The Mediterranean diet has fascinated the public since it became famous more than a decade ago, and researchers continue to study it, hoping to understand the science behind it. For wine drinkers, of course, there's an added benefit—their favorite beverage is considered a lynchpin of a healthy lifestyle.
Still, just because the diet is popular doesn't mean there's universal agreement on whether it works or even how it works. Two new studies have only added to the confusion. A meta-analysis of Mediterranean diet research, published online in the British Medical Journal, shows a link between following the diet and a lower risk of major diseases and an early death. At the same time, another study argues that, at least when it comes to heart disease, maybe it's the wine alone, and not the diet, that promotes health.
First publicized by an American doctor stationed in Italy during World War II, the diet became famous after a Harvard study was published in 1995. The traditional diet, native to Mediterranean areas such as Italy, Greece and southern France, is characterized by a high intake of fresh fruit, vegetables, grains, nuts, cereals and fish and a low intake of meats, especially red, with olive oil as the principal source of fat. The moderate and daily intake of wine, usually red, is encouraged during meals.
Past studies have found a positive association between sticking closely to the eating regimen and increasing life expectancy, as well as lowering the risk of debilitating diseases such as type 2 diabetes and Alzheimer's disease.
For the British Medical Journal study, clinical nutrition researchers at the University of Florence in Italy wanted to see if a "defined Mediterranean diet" could work as an "effective preventative tool" for reducing the risk of major diseases. They examined the results of 12 international studies on the Mediterranean diet and its potential impact on the rates of heart disease, cancer, Alzheimer's disease and Parkinson's disease, in various populations.
Six of the analyzed studies dealt with populations living in countries with borders on the Mediterranean Sea. The other six were conducted in Australia, northern European nations or the United States. The meta-analysis collectively included data on more than 1.5 million participants.
The examined studies were far from uniform in rating participant adherence to the Mediterranean diet. For example, some classified chicken, pork and beef as one category of meat, while others separated out differing types of animal flesh. Nonetheless, all studies used a 9-point scoring system where the subject is given one point for closely following a single aspect of the diet while others are assigned a zero if they do not. The numbers are added at the end and those with a score of seven or more are considered to closely follow the diet.
During the followup periods of the various studies, which ranged from three to 18 years, 33,576 deaths were recorded. Tens of thousands of non-fatal cases of heart disease, cancer, Alzheimer's and Parkinson's were also reported. The Florence researchers compared these results against participants' Mediterranean diet scores and found that those who ranked seven points or higher showed a 13 percent lower risk of Alzheimer's and Parkinson's, a 9 percent lower risk of fatal heart disease and a 6 percent lower risk of cancer, compared to those who had low adherence scores. There was a 9 percent lower risk of early death from any cause.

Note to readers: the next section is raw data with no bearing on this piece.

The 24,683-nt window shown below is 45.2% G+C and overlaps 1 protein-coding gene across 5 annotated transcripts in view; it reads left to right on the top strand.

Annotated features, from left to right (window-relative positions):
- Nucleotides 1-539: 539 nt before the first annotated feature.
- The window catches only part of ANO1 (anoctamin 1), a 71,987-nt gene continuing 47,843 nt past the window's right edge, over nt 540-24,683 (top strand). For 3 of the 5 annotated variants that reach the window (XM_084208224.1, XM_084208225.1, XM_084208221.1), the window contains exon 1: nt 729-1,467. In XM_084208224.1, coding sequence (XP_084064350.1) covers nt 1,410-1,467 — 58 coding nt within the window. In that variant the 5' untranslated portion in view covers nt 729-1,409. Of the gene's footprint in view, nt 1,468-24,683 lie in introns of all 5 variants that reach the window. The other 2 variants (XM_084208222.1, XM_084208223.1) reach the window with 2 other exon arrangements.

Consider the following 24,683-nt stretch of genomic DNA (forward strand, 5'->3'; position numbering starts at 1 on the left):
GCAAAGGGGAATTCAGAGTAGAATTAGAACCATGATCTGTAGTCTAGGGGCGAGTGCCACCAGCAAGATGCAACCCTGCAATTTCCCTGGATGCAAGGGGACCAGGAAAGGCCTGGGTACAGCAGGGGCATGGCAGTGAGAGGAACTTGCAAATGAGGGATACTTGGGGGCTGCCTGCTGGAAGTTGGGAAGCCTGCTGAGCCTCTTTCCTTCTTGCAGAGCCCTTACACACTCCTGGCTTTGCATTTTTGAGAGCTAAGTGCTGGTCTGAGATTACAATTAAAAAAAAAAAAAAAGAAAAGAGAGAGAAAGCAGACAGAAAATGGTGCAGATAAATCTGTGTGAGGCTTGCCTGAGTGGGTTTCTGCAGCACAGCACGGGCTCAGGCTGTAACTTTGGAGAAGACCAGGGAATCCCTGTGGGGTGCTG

According to lead researcher Francesco Sofi, one limitation to the study is the lack of a solid definition of moderate alcohol intake across all the studies. Nonetheless, he believes that wine is inextricable from the benefits seen in the studies. "Wine, especially red wine, is a key component of the dietary score for estimating the adherence to Mediterranean diet," he said.
But a study published in the September-October issue of the American Journal of Health Promotion reaches a slightly different conclusion: wine may be more important than the Mediterranean diet itself. Researchers in the department of preventive medicine and public health at the University of Navarra in Spain examined 3,825 seniors who were at risk for heart disease but had no history of heart disease yet.
For this study, the scientists wished to test the idea that wine drinkers enjoy a stronger protection against heart disease, in part, because of their eating habits, in this case, the Mediterranean diet. Furthermore, they wrote, "the hypothesis that wine intake provides healthier cardiovascular effects than alcohol from other sources is controversial."
In other words, should doctors tell patients at risk of heart disease to switch to wine or to strongly adhere to a Mediterranean diet? In order to answer this question, the researchers recruited volunteers who all had similar scores on the Mediterranean diet (in this case around 4 points on an 8-point scale). They theorized that if drinkers of various types of alcoholic beverages showed a similar risk of heart disease, then it's the diet that helps, not the type of drink.
Instead, according to lead author Francisco de Asis Carmona-Torre, the results suggest that wine drinkers who have an average adherence to the Mediterranean diet still display a lower risk of cardiovascular disease than drinkers of other alcoholic beverages with similar eating habits. This observation leads him to conclude that "it is very likely that wine itself is the protective element," and not the Mediterranean diet as a whole.